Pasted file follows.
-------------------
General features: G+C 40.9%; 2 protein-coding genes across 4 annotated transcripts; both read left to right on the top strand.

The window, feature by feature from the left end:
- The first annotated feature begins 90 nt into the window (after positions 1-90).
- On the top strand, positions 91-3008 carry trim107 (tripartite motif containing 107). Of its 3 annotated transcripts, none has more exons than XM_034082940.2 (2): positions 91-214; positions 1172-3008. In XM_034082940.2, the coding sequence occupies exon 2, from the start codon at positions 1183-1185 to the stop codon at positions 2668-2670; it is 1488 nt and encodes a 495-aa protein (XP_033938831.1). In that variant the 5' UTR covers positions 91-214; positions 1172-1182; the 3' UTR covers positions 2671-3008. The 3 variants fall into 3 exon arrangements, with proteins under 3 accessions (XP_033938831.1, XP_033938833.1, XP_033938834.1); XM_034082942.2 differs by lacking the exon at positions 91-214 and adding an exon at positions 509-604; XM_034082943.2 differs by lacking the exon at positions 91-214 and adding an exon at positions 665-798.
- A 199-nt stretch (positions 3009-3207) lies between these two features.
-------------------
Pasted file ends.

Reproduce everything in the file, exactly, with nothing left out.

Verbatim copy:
General features: G+C 40.9%; 2 protein-coding genes across 4 annotated transcripts; both read left to right on the top strand.

The window, feature by feature from the left end:
- The first annotated feature begins 90 nt into the window (after positions 1-90).
- On the top strand, positions 91-3008 carry trim107 (tripartite motif containing 107). Of its 3 annotated transcripts, none has more exons than XM_034082940.2 (2): positions 91-214; positions 1172-3008. In XM_034082940.2, the coding sequence occupies exon 2, from the start codon at positions 1183-1185 to the stop codon at positions 2668-2670; it is 1488 nt and encodes a 495-aa protein (XP_033938831.1). In that variant the 5' UTR covers positions 91-214; positions 1172-1182; the 3' UTR covers positions 2671-3008. The 3 variants fall into 3 exon arrangements, with proteins under 3 accessions (XP_033938831.1, XP_033938833.1, XP_033938834.1); XM_034082942.2 differs by lacking the exon at positions 91-214 and adding an exon at positions 509-604; XM_034082943.2 differs by lacking the exon at positions 91-214 and adding an exon at positions 665-798.
- A 199-nt stretch (positions 3009-3207) lies between these two features.